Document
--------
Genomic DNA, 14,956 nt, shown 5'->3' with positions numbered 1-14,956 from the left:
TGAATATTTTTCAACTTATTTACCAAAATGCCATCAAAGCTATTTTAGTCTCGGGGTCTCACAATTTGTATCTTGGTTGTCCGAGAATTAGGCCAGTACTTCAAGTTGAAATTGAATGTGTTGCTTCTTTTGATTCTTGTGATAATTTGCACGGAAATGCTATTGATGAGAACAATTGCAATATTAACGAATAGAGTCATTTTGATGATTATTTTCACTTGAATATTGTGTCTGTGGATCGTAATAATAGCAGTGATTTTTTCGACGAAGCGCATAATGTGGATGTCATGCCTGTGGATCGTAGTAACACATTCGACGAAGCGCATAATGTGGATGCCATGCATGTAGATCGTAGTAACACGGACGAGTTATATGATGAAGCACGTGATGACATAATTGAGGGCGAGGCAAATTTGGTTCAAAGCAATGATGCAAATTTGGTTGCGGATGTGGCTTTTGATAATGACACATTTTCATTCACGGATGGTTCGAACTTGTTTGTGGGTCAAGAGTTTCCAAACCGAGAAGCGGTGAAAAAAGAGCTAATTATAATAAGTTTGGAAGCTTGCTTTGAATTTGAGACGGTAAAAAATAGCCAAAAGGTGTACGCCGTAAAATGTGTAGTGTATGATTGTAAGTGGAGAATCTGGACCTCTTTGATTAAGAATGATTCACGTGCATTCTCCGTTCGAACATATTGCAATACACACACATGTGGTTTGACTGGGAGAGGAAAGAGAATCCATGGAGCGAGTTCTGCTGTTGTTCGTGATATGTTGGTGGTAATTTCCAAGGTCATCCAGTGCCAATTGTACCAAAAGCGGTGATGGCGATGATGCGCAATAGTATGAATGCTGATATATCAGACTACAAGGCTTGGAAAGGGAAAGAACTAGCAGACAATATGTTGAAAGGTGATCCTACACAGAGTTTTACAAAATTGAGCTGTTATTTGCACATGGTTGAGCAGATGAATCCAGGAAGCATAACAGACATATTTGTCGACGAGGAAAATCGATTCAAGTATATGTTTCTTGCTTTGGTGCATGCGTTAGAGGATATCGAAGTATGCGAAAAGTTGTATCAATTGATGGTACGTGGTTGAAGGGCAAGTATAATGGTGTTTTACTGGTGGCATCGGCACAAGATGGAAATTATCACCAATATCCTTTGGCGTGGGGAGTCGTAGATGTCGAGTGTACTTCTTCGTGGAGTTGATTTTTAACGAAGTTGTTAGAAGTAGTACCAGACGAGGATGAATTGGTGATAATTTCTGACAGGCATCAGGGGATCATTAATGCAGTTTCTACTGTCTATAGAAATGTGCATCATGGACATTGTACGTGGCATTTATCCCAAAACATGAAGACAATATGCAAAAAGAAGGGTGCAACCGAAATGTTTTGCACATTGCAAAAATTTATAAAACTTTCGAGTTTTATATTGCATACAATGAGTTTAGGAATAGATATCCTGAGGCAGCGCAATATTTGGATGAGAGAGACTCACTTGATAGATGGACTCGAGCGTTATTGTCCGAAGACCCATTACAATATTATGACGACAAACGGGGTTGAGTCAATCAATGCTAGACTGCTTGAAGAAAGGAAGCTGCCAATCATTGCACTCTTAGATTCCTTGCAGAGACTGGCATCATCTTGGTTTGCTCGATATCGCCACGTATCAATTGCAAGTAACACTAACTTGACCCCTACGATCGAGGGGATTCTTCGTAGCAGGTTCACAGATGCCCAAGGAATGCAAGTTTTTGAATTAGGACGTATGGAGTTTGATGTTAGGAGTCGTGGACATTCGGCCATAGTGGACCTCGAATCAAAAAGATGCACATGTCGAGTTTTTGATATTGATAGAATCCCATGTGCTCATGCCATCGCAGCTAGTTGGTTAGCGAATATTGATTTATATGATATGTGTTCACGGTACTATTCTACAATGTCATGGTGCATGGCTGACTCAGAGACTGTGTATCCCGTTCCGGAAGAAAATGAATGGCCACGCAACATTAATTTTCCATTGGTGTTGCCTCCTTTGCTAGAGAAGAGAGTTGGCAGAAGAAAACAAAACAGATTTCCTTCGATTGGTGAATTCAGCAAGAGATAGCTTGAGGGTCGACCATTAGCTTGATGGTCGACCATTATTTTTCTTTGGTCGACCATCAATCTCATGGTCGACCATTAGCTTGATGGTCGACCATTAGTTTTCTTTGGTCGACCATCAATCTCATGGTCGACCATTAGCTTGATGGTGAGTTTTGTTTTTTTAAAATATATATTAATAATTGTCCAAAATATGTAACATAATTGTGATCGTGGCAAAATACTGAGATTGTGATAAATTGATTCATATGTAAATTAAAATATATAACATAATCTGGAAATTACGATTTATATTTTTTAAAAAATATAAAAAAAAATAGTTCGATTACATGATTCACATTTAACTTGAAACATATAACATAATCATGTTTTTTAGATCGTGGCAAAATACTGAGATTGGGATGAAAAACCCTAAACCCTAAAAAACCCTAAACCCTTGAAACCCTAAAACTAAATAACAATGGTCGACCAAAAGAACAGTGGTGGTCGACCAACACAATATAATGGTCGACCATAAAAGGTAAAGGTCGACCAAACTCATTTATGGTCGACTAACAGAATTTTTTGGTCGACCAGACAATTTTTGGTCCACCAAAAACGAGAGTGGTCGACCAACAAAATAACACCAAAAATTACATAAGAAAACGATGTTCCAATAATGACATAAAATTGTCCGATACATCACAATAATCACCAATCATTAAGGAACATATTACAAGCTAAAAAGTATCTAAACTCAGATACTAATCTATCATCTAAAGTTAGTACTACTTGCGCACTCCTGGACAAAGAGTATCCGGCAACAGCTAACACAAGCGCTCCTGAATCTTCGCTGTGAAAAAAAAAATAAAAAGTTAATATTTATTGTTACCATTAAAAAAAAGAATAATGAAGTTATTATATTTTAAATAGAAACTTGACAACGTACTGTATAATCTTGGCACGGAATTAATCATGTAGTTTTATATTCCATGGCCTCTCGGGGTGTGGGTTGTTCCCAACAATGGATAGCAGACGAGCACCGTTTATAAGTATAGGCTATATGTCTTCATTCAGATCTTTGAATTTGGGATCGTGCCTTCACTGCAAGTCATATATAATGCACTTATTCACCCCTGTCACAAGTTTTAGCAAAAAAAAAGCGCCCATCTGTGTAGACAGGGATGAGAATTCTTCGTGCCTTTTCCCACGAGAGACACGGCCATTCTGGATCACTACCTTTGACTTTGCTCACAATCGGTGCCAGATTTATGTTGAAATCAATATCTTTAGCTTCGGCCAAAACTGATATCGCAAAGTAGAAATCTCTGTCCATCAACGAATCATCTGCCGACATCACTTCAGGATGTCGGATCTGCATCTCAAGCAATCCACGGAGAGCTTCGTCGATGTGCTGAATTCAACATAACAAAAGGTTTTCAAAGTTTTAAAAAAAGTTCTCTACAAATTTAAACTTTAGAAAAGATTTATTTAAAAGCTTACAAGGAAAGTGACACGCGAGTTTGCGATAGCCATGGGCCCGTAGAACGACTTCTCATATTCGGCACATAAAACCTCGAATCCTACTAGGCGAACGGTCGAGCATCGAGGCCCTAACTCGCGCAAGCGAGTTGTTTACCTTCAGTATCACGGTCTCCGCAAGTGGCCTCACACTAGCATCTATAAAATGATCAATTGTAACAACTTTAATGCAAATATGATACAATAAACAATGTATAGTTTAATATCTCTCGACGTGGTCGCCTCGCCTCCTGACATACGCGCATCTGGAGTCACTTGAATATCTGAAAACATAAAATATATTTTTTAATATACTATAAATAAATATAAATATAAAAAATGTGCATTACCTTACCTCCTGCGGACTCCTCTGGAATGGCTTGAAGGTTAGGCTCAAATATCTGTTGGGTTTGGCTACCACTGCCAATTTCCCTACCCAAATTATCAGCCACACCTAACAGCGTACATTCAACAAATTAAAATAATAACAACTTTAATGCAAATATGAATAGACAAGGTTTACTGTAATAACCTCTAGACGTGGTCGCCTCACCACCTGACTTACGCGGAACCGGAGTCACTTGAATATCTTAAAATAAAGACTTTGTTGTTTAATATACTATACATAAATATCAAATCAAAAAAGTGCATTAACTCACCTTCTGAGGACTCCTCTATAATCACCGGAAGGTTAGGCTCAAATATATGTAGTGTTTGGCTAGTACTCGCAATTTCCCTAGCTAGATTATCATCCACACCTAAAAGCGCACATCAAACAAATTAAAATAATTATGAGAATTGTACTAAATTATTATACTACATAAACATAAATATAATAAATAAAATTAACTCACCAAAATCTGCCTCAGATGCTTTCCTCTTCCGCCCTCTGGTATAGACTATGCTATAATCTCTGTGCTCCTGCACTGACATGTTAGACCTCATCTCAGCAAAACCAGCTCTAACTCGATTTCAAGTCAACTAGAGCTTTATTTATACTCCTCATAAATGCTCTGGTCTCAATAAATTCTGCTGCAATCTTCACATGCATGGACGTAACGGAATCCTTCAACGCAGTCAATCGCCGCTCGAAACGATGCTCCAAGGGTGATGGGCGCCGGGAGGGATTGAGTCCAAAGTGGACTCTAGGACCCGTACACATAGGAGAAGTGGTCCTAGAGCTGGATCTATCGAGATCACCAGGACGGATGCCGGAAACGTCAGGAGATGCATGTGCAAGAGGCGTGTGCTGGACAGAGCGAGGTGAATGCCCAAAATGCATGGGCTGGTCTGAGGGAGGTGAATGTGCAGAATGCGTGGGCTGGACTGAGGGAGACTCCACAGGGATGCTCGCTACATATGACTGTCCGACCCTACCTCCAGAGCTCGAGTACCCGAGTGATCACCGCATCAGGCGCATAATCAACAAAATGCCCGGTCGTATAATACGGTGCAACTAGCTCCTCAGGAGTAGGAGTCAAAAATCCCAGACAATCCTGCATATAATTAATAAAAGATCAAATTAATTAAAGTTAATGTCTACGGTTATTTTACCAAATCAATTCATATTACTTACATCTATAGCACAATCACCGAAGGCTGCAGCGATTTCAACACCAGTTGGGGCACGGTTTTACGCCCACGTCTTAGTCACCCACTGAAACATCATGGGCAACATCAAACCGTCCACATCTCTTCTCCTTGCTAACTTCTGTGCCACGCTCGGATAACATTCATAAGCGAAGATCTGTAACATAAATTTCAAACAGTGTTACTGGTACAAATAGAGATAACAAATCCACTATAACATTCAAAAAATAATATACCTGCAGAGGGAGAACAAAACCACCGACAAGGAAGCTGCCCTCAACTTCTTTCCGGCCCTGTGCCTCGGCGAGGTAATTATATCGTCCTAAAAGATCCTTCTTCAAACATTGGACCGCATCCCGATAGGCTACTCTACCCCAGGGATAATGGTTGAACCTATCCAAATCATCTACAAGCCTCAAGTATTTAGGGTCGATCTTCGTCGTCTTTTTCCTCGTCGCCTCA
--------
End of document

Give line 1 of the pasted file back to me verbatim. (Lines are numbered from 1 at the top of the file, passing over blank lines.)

Genomic DNA, 14,956 nt, shown 5'->3' with positions numbered 1-14,956 from the left: